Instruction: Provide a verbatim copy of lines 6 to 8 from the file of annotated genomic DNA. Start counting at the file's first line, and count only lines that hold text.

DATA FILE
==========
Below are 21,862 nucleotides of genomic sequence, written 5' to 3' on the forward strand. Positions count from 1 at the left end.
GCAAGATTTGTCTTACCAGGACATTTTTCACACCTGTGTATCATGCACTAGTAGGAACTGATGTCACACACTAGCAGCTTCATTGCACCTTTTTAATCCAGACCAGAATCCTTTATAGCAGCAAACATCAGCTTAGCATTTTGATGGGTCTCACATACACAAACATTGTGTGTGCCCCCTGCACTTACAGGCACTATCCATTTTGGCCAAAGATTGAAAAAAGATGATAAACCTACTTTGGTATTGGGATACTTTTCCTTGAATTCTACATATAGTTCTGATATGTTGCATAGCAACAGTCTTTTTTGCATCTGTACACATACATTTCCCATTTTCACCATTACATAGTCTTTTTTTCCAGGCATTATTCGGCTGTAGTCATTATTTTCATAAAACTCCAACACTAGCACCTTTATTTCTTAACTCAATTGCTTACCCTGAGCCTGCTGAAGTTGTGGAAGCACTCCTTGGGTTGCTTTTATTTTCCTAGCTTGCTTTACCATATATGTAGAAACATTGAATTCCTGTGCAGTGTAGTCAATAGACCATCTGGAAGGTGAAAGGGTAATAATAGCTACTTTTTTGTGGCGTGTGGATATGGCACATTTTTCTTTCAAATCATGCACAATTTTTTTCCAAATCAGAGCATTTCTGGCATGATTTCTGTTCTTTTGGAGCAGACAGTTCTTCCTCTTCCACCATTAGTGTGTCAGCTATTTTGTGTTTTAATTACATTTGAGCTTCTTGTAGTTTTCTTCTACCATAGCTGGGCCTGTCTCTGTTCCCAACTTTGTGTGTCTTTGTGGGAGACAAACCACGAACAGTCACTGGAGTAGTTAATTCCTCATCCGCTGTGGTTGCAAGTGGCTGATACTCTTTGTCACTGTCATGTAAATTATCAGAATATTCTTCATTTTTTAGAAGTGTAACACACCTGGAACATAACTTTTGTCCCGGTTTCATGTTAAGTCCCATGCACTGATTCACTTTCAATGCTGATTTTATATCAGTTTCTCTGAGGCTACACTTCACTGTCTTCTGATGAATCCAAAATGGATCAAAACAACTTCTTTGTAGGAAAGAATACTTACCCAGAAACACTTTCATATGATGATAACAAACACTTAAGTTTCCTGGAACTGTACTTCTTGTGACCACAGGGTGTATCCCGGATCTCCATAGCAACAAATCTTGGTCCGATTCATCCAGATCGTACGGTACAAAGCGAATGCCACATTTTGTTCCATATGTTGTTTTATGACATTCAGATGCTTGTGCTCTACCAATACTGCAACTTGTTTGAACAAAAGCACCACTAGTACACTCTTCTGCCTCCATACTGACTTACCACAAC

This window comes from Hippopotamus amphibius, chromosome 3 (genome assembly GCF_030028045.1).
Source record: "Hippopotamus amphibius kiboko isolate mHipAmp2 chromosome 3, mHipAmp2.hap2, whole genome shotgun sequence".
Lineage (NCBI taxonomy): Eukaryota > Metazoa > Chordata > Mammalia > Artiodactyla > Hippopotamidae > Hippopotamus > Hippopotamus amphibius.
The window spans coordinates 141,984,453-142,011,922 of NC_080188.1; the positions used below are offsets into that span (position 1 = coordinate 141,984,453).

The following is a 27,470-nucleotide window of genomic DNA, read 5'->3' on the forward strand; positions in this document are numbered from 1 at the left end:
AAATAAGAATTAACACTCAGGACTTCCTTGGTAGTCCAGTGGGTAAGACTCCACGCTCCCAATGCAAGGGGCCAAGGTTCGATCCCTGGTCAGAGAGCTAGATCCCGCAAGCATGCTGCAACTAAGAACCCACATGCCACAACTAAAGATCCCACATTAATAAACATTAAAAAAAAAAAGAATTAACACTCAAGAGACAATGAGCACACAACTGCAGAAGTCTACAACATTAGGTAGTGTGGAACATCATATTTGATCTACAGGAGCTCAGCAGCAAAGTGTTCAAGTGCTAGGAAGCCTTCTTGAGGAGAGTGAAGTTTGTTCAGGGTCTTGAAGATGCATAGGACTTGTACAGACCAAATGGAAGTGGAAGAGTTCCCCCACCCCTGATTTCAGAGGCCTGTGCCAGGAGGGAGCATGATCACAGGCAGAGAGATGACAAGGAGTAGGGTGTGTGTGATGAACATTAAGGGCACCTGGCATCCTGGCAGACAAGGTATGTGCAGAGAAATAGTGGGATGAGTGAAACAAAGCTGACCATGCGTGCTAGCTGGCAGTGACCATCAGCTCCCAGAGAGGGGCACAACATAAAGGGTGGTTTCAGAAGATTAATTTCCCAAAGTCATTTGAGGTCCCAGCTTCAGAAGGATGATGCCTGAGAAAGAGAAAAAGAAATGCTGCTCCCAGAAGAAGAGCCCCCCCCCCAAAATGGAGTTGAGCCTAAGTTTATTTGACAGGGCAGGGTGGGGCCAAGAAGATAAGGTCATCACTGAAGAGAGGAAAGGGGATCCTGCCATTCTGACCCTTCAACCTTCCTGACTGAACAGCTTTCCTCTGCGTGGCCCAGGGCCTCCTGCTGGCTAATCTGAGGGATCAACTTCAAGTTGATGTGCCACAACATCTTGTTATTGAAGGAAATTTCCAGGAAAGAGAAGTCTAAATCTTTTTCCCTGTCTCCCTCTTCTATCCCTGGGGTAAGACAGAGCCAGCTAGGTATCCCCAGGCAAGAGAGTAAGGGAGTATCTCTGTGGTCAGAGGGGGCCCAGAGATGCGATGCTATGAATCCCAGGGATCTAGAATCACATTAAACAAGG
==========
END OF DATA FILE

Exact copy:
The window spans coordinates 141,984,453-142,011,922 of NC_080188.1; the positions used below are offsets into that span (position 1 = coordinate 141,984,453).

The following is a 27,470-nucleotide window of genomic DNA, read 5'->3' on the forward strand; positions in this document are numbered from 1 at the left end:
AAATAAGAATTAACACTCAGGACTTCCTTGGTAGTCCAGTGGGTAAGACTCCACGCTCCCAATGCAAGGGGCCAAGGTTCGATCCCTGGTCAGAGAGCTAGATCCCGCAAGCATGCTGCAACTAAGAACCCACATGCCACAACTAAAGATCCCACATTAATAAACATTAAAAAAAAAAAGAATTAACACTCAAGAGACAATGAGCACACAACTGCAGAAGTCTACAACATTAGGTAGTGTGGAACATCATATTTGATCTACAGGAGCTCAGCAGCAAAGTGTTCAAGTGCTAGGAAGCCTTCTTGAGGAGAGTGAAGTTTGTTCAGGGTCTTGAAGATGCATAGGACTTGTACAGACCAAATGGAAGTGGAAGAGTTCCCCCACCCCTGATTTCAGAGGCCTGTGCCAGGAGGGAGCATGATCACAGGCAGAGAGATGACAAGGAGTAGGGTGTGTGTGATGAACATTAAGGGCACCTGGCATCCTGGCAGACAAGGTATGTGCAGAGAAATAGTGGGATGAGTGAAACAAAGCTGACCATGCGTGCTAGCTGGCAGTGACCATCAGCTCCCAGAGAGGGGCACAACATAAAGGGTGGTTTCAGAAGATTAATTTCCCAAAGTCATTTGAGGTCCCAGCTTCAGAAGGATGATGCCTGAGAAAGAGAAAAAGAAATGCTGCTCCCAGAAGAAGAGCCCCCCCCCCAAAATGGAGTTGAGCCTAAGTTTATTTGACAGGGCAGGGTGGGGCCAAGAAGATAAGGTCATCACTGAAGAGAGGAAAGGGGATCCTGCCATTCTGACCCTTCAACCTTCCTGACTGAACAGCTTTCCTCTGCGTGGCCCAGGGCCTCCTGCTGGCTAATCTGAGGGATCAACTTCAAGTTGATGTGCCACAACATCTTGTTATTGAAGGAAATTTCCAGGAAAGAGAAGTCTAAATCTTTTTCCCTGTCTCCCTCTTCTATCCCTGGGGTAAGACAGAGCCAGCTAGGTATCCCCAGGCAAGAGAGTAAGGGAGTATCTCTGTGGTCAGAGGGGGCCCAGAGATGCGATGCTATGAATCCCAGGGATCTAGAATCACATTAAACAAGG